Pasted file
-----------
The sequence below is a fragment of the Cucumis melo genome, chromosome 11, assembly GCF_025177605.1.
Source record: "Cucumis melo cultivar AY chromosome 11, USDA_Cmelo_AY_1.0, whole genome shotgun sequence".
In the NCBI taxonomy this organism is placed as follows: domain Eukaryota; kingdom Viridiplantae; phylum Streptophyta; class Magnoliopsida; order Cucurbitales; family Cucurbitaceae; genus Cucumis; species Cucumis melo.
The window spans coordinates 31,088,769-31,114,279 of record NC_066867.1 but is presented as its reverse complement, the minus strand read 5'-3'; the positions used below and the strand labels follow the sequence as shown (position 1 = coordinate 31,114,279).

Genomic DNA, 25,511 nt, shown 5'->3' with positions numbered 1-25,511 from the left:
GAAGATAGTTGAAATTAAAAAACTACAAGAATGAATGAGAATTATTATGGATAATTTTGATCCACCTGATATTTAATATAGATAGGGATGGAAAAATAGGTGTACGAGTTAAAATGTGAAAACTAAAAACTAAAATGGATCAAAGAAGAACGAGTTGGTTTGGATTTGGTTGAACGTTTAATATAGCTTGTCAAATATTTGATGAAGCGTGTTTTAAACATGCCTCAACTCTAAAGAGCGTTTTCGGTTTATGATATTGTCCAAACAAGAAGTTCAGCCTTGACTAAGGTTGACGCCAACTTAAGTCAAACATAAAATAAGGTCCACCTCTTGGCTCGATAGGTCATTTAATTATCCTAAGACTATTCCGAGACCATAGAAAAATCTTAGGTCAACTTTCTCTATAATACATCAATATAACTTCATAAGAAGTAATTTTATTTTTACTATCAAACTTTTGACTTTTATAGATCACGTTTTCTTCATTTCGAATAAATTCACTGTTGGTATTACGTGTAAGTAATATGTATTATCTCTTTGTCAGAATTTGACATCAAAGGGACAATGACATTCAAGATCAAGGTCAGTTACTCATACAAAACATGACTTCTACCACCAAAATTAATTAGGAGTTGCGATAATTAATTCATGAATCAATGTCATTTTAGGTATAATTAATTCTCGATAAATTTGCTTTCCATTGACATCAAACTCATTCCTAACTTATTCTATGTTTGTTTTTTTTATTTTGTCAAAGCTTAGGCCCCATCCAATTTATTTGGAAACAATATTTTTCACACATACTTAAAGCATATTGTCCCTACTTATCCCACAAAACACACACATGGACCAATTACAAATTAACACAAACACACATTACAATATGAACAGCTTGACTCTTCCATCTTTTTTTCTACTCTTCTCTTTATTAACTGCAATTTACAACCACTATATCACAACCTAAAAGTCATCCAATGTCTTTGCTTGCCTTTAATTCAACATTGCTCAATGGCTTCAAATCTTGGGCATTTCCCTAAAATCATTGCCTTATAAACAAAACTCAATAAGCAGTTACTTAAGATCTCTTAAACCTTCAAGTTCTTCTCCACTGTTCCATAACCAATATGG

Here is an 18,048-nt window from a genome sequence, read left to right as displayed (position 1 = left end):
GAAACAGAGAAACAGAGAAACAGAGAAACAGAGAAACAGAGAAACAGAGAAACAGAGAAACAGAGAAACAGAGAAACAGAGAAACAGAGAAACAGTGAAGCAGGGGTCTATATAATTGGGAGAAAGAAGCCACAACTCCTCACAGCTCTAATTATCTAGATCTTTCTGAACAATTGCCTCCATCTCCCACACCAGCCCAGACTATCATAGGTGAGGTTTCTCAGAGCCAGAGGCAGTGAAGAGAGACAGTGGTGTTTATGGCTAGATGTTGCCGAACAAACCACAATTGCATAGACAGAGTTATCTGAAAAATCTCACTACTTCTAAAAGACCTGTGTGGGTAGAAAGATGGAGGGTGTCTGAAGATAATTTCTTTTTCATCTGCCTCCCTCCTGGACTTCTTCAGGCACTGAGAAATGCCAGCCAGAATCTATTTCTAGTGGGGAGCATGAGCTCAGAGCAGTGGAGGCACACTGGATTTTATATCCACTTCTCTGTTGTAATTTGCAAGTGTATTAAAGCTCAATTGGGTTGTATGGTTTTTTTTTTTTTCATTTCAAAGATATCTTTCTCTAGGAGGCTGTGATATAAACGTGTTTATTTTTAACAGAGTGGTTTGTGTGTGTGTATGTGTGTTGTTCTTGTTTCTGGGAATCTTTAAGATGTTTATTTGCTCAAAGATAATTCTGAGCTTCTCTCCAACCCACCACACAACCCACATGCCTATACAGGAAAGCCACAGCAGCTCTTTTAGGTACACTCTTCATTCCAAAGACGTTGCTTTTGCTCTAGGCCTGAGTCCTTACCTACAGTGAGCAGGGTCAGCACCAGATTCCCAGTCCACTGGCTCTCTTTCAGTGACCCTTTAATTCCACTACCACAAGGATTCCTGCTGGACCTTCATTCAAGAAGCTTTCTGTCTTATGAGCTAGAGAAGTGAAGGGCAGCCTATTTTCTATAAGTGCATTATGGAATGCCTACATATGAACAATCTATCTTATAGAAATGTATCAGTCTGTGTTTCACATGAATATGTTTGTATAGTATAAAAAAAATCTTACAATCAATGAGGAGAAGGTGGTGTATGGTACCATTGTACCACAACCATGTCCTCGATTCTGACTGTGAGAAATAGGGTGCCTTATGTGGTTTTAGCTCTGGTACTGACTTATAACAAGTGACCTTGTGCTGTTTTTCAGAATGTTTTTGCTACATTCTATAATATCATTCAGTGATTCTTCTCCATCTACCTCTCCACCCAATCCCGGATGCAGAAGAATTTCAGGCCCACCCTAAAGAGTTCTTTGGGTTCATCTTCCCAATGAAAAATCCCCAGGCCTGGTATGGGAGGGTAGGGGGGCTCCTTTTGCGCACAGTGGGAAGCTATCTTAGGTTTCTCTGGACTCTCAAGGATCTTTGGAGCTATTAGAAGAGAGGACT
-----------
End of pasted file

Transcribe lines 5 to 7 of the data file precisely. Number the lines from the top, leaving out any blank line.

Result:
Genomic DNA, 25,511 nt, shown 5'->3' with positions numbered 1-25,511 from the left:
GAAGATAGTTGAAATTAAAAAACTACAAGAATGAATGAGAATTATTATGGATAATTTTGATCCACCTGATATTTAATATAGATAGGGATGGAAAAATAGGTGTACGAGTTAAAATGTGAAAACTAAAAACTAAAATGGATCAAAGAAGAACGAGTTGGTTTGGATTTGGTTGAACGTTTAATATAGCTTGTCAAATATTTGATGAAGCGTGTTTTAAACATGCCTCAACTCTAAAGAGCGTTTTCGGTTTATGATATTGTCCAAACAAGAAGTTCAGCCTTGACTAAGGTTGACGCCAACTTAAGTCAAACATAAAATAAGGTCCACCTCTTGGCTCGATAGGTCATTTAATTATCCTAAGACTATTCCGAGACCATAGAAAAATCTTAGGTCAACTTTCTCTATAATACATCAATATAACTTCATAAGAAGTAATTTTATTTTTACTATCAAACTTTTGACTTTTATAGATCACGTTTTCTTCATTTCGAATAAATTCACTGTTGGTATTACGTGTAAGTAATATGTATTATCTCTTTGTCAGAATTTGACATCAAAGGGACAATGACATTCAAGATCAAGGTCAGTTACTCATACAAAACATGACTTCTACCACCAAAATTAATTAGGAGTTGCGATAATTAATTCATGAATCAATGTCATTTTAGGTATAATTAATTCTCGATAAATTTGCTTTCCATTGACATCAAACTCATTCCTAACTTATTCTATGTTTGTTTTTTTTATTTTGTCAAAGCTTAGGCCCCATCCAATTTATTTGGAAACAATATTTTTCACACATACTTAAAGCATATTGTCCCTACTTATCCCACAAAACACACACATGGACCAATTACAAATTAACACAAACACACATTACAATATGAACAGCTTGACTCTTCCATCTTTTTTTCTACTCTTCTCTTTATTAACTGCAATTTACAACCACTATATCACAACCTAAAAGTCATCCAATGTCTTTGCTTGCCTTTAATTCAACATTGCTCAATGGCTTCAAATCTTGGGCATTTCCCTAAAATCATTGCCTTATAAACAAAACTCAATAAGCAGTTACTTAAGATCTCTTAAACCTTCAAGTTCTTCTCCACTGTTCCATAACCAATATGG

Here is an 18,048-nt window from a genome sequence, read left to right as displayed (position 1 = left end):